Year: 2012

Reconstructing Masculinities: The Disarmament, Demobilization, and Reintegration of Former Combatants in Colombia


Theidon, Kimberly. 2009. "Reconstructing Masculinities: The Disarmament, Demobilization, and Reintegration of Former Combatants in Colombia." Human Rights Quarterly 31 (1): 1-34.

Author: Kimberly Theidon


A key component of peace processes and post-conflict reconstruction is the disarmament, demobilization, and reintegration (DDR) of ex-combatants. I argue that DDR programs imply multiple transitions: from the combatants who lay down their weapons, to the governments that seek an end to armed conflict, to the communities that receive—or reject—these demobilized fighters. At each level, these transitions imply a complex equation between the demands of peace and the clamor for justice. However, traditional approaches to DDR have focused on military and security objectives, which have resulted in these programs being developed in relative isolation from the field of transitional justice and its concerns with historical clarification, justice, reparations, and reconciliation. Drawing upon my research with former combatants in Colombia, I argue that successful reintegration not only requires fusing the processes and goals of DDR programs with transitional justice measures, but that both DDR and transitional justice require a gendered analysis that includes an examination of the salient links between weapons, masculinities, and violence. Constructing certain forms of masculinity is not incidental to militarism: rather, it is essential to its maintenance. What might it mean to “add gender” to DDR and transitional justice processes if one defined gender to include men and masculinities, thus making these forms of identity visible and a focus of research and intervention? I explore how one might “add gender” to the DDR program in Colombia as one step toward successful reintegration, peace-building, and sustainable social change.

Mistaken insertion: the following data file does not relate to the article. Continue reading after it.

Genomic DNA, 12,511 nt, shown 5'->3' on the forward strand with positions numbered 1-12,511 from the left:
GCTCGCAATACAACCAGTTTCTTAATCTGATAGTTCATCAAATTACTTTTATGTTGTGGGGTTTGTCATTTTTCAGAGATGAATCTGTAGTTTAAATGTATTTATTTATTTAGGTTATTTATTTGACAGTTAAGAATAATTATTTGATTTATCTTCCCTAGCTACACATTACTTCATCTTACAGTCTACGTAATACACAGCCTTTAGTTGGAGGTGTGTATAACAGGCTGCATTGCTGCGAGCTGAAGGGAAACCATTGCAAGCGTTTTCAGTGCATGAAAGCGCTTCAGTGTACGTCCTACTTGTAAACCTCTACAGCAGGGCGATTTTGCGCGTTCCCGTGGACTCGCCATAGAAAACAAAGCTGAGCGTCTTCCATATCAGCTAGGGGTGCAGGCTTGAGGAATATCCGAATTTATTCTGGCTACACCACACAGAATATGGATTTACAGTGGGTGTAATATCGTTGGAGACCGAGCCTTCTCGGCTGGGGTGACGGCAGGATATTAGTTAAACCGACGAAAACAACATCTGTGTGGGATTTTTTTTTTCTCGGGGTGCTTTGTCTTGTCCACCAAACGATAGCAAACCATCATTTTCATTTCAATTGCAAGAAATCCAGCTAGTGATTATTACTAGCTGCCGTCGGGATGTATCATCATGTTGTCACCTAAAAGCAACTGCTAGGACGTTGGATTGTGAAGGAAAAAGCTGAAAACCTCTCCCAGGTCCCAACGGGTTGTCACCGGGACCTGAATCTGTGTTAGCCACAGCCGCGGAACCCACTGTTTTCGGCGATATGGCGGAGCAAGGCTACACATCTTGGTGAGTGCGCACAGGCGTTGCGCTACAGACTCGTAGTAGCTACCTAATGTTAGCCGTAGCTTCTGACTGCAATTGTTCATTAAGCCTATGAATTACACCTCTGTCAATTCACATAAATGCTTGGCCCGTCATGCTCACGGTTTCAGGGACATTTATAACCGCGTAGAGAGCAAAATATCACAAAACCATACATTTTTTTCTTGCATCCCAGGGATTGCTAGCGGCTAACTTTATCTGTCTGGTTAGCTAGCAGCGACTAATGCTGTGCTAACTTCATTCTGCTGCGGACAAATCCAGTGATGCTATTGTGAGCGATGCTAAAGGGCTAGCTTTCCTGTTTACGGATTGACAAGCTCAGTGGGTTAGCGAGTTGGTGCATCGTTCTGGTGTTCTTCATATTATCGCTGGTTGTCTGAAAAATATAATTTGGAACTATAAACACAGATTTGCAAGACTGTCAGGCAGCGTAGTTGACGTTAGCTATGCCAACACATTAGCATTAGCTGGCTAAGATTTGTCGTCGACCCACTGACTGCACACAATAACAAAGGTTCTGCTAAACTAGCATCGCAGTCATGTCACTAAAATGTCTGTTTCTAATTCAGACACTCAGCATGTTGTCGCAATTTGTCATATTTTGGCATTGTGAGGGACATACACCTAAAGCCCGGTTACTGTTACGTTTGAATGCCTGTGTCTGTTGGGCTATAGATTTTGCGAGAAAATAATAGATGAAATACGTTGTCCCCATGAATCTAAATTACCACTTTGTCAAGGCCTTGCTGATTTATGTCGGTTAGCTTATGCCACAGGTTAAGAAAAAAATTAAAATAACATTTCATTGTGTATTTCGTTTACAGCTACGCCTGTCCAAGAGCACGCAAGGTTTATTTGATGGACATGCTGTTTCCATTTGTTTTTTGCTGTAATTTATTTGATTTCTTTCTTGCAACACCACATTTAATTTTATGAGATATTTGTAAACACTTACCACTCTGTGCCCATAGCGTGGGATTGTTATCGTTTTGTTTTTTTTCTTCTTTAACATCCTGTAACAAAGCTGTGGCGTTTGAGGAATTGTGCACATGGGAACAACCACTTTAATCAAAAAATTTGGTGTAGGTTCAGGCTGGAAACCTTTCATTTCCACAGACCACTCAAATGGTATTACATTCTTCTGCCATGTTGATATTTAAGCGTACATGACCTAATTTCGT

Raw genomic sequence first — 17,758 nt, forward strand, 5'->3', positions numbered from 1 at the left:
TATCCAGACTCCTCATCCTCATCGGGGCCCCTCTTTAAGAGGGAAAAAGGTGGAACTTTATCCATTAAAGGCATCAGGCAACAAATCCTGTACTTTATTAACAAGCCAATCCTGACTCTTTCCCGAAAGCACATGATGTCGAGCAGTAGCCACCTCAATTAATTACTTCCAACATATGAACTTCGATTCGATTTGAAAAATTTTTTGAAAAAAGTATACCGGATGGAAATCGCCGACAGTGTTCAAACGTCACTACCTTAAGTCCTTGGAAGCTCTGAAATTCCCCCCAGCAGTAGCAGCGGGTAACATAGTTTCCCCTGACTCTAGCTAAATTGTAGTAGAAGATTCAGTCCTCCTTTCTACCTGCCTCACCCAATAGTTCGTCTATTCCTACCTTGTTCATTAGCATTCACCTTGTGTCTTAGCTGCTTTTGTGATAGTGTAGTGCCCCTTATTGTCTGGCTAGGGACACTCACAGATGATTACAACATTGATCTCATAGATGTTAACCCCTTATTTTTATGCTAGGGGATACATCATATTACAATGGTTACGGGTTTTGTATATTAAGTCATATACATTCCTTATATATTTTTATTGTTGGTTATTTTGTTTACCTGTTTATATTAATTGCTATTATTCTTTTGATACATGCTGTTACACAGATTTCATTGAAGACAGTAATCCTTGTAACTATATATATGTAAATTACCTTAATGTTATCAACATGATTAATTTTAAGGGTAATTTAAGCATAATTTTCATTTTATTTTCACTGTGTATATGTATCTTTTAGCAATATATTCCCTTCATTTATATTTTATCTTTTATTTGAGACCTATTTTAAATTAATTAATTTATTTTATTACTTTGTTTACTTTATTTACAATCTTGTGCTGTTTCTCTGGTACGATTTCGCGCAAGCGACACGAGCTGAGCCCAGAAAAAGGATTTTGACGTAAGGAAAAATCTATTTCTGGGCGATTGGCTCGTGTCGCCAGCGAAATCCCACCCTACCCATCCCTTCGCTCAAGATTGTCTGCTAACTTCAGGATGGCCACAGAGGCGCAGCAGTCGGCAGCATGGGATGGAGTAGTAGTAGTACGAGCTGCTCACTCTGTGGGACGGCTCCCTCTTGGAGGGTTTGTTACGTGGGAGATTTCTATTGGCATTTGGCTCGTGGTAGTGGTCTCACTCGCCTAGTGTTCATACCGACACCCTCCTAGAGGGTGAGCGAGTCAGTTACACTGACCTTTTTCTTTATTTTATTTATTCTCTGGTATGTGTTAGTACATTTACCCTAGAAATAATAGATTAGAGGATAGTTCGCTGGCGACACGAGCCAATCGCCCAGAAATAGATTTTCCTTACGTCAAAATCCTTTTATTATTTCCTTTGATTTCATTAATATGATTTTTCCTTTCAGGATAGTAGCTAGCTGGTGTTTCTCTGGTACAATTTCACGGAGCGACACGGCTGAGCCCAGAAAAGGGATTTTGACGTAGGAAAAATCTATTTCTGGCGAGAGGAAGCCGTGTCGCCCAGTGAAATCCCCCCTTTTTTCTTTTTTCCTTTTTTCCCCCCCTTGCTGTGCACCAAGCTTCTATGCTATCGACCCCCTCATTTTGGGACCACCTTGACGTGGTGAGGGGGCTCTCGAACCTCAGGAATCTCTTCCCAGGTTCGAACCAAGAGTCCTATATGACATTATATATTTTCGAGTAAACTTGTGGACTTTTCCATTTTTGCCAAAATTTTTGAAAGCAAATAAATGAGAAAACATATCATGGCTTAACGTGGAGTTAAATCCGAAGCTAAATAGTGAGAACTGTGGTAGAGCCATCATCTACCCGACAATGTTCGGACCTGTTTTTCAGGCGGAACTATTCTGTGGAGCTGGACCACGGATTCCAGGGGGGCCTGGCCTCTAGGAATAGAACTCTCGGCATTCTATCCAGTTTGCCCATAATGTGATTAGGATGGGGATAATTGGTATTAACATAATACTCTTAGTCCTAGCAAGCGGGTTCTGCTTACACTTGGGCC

Topics: Armed Conflict, Combatants, DDR, Gender, Masculinity/ies, Justice, Transitional Justice, Military Forces & Armed Groups, Militarism, Peacebuilding, Peace Processes, Post-Conflict, Post-Conflict Reconstruction, Security, Violence, Weapons /Arms Regions: Americas, South America Countries: Colombia

Year: 2009

Sexed Pistols: The Gendered Impacts of Small Arms & Light Weapons


Farr, Vanessa, Henri Myrttinen, and Albrecht Schnabel, eds. 2009. Sexed Pistols: The Gendered Impacts of Small Arms & Light Weapons. Tokyo: United Nations University Press.

Authors: Vanessa Farr, Henri Myrttinen, Albrecht Schnabel


Every day, small arms and light weapons (SALW) kill and maim, wound and threaten millions of adults and children, whether combatants and civilians in war zones or gangs and communities in degraded “peacetime” environments that are characterized by large-scale violence. Due to their widespread availability, mobility and ease of use prolific SALW have become central to maintaining social dislocation, destabilization, insecurity and crime in the build-up to war, in wartime and in the aftermath of violent conflict. Small arms are misused within domestic settings, as well as in public spaces, and they affect everyone in the community without regard to sex or age. Although the impacts of these weapons can be vastly different for women and men, girls and boys, a careful consideration of gender and age is rare in the formulation of small arms policy, of planning small arms collection or control, or even in small arms research. To counter the effects of prolific SALW, their role in reinforcing and maintaining gender- and age-specific violence must be more deeply analysed and the results applied at the policy and operational level. This work should be undertaken in war-afflicted contexts, in societies suffering from elevated levels of social violence and/or severe underdevelopment, and in those tolerant of the presence of individually owned firearms.